Green: balances, normalizes, refreshes; encourages emotional growth.
Green is the color of life, of plants and of spring. Green is the color of the seasonal renewal and the triumph of spring over cold winter and thus of Hope and Immortality.
Green can be produced by mixing blue and yellow (additive mixing) and thus unifies the spiritual aspect of blue and the emotional warmth of yellow. Both of these aspects bring about growth and wisdom. Green is also known to refer to a lack of experience.
The spring comes, ice melts and new green shoots appear - a rebirth.
The Green Man
In Celtic myths the Green man was the God of fertility.
Foliate Head images were central to the ancient Celtic cultures of pre-Christian Europe, and symbolized fertility, prophecy, inspiration and regeneration.
Of note is the continued symbolism attached to the color in the latter part of last century.
Anyone who chooses a green M&M is sending a somewhat similar message.
Green has been reinterpreted by late 20th century western culture to signify a state of heightened sexuality in this specific situation.
Green has a significant psychological impact on the human mind. It is the most soothing color to the eye and can aid in the healing process.
Studies have found that people who work in green environments have fewer stomach problems.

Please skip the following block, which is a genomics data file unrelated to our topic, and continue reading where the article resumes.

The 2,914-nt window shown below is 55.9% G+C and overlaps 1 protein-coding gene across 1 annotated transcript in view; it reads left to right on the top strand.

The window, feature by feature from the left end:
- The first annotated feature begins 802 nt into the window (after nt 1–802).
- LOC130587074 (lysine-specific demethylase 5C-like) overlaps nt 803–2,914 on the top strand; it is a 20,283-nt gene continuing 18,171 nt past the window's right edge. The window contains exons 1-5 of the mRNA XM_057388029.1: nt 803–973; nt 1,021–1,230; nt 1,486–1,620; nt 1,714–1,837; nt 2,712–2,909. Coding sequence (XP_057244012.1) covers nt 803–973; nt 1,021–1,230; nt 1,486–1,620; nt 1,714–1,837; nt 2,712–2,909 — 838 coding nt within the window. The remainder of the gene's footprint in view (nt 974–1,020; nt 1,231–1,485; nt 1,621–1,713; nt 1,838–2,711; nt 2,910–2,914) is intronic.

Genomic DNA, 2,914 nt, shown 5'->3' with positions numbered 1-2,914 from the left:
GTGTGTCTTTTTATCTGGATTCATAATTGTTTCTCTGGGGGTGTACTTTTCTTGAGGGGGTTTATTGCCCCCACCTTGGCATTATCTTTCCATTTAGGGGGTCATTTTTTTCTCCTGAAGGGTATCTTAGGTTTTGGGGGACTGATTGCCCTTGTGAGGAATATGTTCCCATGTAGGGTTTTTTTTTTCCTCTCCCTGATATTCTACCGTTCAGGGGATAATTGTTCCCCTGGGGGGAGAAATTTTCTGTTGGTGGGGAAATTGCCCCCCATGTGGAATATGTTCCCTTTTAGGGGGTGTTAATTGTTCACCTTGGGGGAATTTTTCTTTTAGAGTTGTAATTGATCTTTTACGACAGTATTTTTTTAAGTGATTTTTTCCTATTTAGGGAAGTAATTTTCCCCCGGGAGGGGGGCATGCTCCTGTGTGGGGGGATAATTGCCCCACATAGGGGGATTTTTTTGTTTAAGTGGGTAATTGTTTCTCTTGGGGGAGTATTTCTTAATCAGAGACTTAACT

Teething infants find comfort in green surroundings.
When London's Blackfriar Bridge was painted green, reported suicides dropped by 34%.
Positive healing effects of the color green for the body and the soul were already recognized by Hildegard of Bingen, a famous medieval healer.
Even today we use to go for a walk in the woods to calm down and relax.
The fact of the matter is that our natural environment, when it has not been polluted, is saturated with the color green. Green makes things appear natural, fresh, and ecologically beneficial.
When equipment is painted green in an industrial environment, the illusion of safety and normalcy is fostered.
John Deere tractors are painted green
Many manufacturers report that they sell more products when they are painted green.
People in this unnatural environment tend to have the sense that things around them are clean and that their personal health is not at risk.
Prehistoric times & antiquity
The origin of the word 'green' goes back to the old Teutonic root 'grô', meaning to grow. Plants use solar energy to convert carbon dioxide and water into life-giving oxygen and starch. The magic substance at the heart of this process called photosynthesis is the green pigment chlorophyll converting sunrays into other energy forms utilized in the complex chemical reactions.
The green pigment chlorophyll has existed on Earth since the dawn of life itself some four billion years ago. Green as a color was, oddly enough, barely used by Man during Stone Age. Neolithic cave paintings do not contain any depictions of plants even if green earth pigments were available at that time.
Dragons had a positive connotation in the philosophy of ancient Chinese where it represented divine power of change and supernatural wisdom and strength. Thus it was often associated with the color green.
This positive symbol was reversed in Christianity and the dragon became a monster of evil and destructive powers. Christian demons were green-skinned and green-eyed dragon-like creatures spitting deadly venom and emanating the smell of Hell.
Discovery of the pigment emerald (Schweinfurt green) in 1800 further worsened the repute of green as the color of poison. Emerald was prepared from verdigris and copper arsenite to result in one of the deadliest poisons ever used in painting.